The Typical Revenue Share of a YouTube MCN Contract

Typical Revenue Share of a YouTube Contract

Typical Revenue Share of a YouTube Contract

Are you a YouTuber?
Are you making money off YouTube?

Making money from YouTube is a topic that has received an incredible amount of hype over the years.

When it comes to generating revenue from YouTube, we mean making enough money to earn you a living and probably fulfill your dream of working as a video producer, full-time.

YouTube is damn rich and attracts Billions of dollars in advertising revenue each year and so what piece of the pie do creators get?

Changes in YouTube requirements has compelled most content creators to enter into partnerships with Multi-Channel Networks (MCN) in order to quickly monetize their videos as well as avoid content ID problems. After all, it’s the creators’ content that attracts advertisers to the site and so increase revenue.

Multi-Channel Networks provide content creators with many services. From linking them with brands and negotiating deals for them, offering production assistance to providing a support system for creating video content, marketing and distributing it, they definitely play a major role in generating revenue for content creators.

In exchange, MCNs ask for compensation which may vary-some will ask to own the copyrights of the content creator, others ask for a negotiated percentage of the total revenue generated from your content, while others may ask for a collaboration with the creator’s artists.

While thousands of YouTubers are making enough money to lure them into making a full time career out of YouTube, there’s an overwhelming majority who see negligible revenue return.

However, it’s worth noting that realizing worthwhile weekly or monthly ad revenue income takes hundreds of thousands of views and millions of them to sustainably turn you into a full-time partner.

 

Problems from YouTube MCN Contracts

Most issues arising between YouTube creators and multi-channel networks relate to contracts.

Besides the many possible benefits of partnering with MCNs such as higher CPM, easy access to editing and production facilities, access to traditional media, and the option of making money from copyrighted music videos, there are various controversies that have involved YouTube Networks.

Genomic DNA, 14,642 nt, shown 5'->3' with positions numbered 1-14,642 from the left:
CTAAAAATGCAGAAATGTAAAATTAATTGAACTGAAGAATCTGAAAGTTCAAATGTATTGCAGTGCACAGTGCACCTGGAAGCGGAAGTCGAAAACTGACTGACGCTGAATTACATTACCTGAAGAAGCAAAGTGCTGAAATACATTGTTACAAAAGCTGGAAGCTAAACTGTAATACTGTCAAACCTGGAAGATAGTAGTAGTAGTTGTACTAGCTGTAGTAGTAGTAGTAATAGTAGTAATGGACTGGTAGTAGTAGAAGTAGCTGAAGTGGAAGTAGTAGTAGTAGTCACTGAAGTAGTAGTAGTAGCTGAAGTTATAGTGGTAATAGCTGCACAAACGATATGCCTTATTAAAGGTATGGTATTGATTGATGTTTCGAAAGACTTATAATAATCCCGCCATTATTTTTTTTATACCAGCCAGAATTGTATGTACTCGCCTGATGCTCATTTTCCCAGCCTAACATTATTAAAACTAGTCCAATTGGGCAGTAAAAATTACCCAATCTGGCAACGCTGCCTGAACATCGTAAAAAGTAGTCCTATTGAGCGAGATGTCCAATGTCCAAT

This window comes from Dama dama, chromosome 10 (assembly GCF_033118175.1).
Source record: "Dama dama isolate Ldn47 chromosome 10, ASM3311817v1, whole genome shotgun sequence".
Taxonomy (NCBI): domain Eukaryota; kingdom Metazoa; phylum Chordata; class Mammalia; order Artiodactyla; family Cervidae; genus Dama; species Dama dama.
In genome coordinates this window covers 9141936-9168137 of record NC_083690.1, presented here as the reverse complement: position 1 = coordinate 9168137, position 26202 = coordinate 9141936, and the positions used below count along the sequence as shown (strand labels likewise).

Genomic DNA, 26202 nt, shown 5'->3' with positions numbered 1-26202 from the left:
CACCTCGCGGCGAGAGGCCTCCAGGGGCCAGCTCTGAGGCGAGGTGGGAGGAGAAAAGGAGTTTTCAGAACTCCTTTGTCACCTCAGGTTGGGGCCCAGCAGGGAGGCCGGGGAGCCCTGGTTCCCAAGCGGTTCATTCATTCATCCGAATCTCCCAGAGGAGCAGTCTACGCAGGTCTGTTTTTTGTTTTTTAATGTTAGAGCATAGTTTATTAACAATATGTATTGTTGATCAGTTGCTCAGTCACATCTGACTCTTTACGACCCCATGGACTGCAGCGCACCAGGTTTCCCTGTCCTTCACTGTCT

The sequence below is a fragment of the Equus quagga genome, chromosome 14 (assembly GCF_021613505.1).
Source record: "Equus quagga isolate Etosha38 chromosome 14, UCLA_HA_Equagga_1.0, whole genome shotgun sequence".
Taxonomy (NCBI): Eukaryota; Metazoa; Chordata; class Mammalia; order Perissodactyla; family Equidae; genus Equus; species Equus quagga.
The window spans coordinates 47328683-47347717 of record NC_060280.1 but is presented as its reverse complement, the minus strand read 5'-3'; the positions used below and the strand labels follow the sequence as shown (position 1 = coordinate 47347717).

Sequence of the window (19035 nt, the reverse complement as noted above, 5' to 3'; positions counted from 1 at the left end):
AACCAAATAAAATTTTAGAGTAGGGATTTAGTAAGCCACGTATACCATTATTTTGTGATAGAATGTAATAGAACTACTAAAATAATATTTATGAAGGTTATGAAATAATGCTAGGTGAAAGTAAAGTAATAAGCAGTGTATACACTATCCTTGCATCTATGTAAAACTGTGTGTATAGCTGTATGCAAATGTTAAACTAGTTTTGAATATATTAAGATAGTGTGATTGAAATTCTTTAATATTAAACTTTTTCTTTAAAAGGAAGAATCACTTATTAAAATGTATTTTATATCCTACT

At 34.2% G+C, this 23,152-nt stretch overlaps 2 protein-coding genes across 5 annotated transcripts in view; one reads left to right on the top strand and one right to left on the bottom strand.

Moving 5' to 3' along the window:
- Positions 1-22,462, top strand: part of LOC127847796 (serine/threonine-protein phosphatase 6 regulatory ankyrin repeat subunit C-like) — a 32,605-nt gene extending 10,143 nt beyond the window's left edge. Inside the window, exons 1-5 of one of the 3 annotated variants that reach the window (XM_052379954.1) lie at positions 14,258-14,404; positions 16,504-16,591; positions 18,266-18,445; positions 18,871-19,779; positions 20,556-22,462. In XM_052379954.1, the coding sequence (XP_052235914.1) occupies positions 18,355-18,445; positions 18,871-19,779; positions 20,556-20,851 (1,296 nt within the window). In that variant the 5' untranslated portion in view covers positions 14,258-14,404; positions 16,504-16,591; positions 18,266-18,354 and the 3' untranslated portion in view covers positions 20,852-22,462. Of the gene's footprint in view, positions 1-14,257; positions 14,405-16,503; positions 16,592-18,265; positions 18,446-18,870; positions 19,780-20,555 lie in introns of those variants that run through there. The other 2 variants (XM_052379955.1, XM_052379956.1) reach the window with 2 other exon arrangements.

For instance, Ray William Johnson criticized Maker Studio for putting him under pressure to sign a contract which gives the company a 40% share of all his channel’s AdSense revenue and 50% of his intellectual property rights as regards to his shows.

Ray stated in a statement that Maker used “thuggish tactics” to really pressure him into signing the contract, which was leveraging his AdSense account for YourFavoriteMartian’s intellectual property rights.

In line with the above content creator example, it’s crucial for content owners to involve a Youtube lawyer to help them read through every agreement and fine print that they have to sign.

Since MCNs are for profit businesses, YouTubers and channels should always seek legal advice form competent contract attorneys to help them guard their interests.

With access to the internet, anyone can upload a content video to YouTube and make money off it. But first, one has to become a YouTube Partner.

 

How to Become a Revenue Generating YouTube Partner?

Well, this is as easy as ABC…..Anyone with an account that has a good standing can become a partner with YouTube, allowing it to place adverts on, in, and around your video.

Google will make money from the ads’ views while partners get to earn a percentage through the Google Adsense account. Ultimately, the exact amount of revenue a partner makes varies enormously depending on various factors.

 

Typical Revenue Share Earned by YouTube Partners

YouTube has indicated that the Partner Program has over one million channels (up from 30,000 in 2011).

YouTube estimated that it takes home a 45/55 share of all the ad revenue. In short, YouTube takes a 45% slice of the total advertising revenue. Apparently, there are no official figures available to validate this.

With YouTube MCN contracts, video content creators should be prepared to deal with approval issues in the event that they violate any copyright agreements or publish material that is deemed racist, abusive, or sexually explicit.

Google may immediately take down this kind of content hence affecting their good standing if they continually break the law and their rules.

Of course, the internet video consumption is fast growing in popularity and whoever plans to join a YouTube MCN should consult a legal attorney before entering into any sort of agreement with MCNs. Ensure you fully understand your commitment to the multi-channel network and the value they in return will add to your efforts.

 

Sam Mollaei Esq., YouTube Lawyer

Sam Mollaei Esq., YouTube Lawyer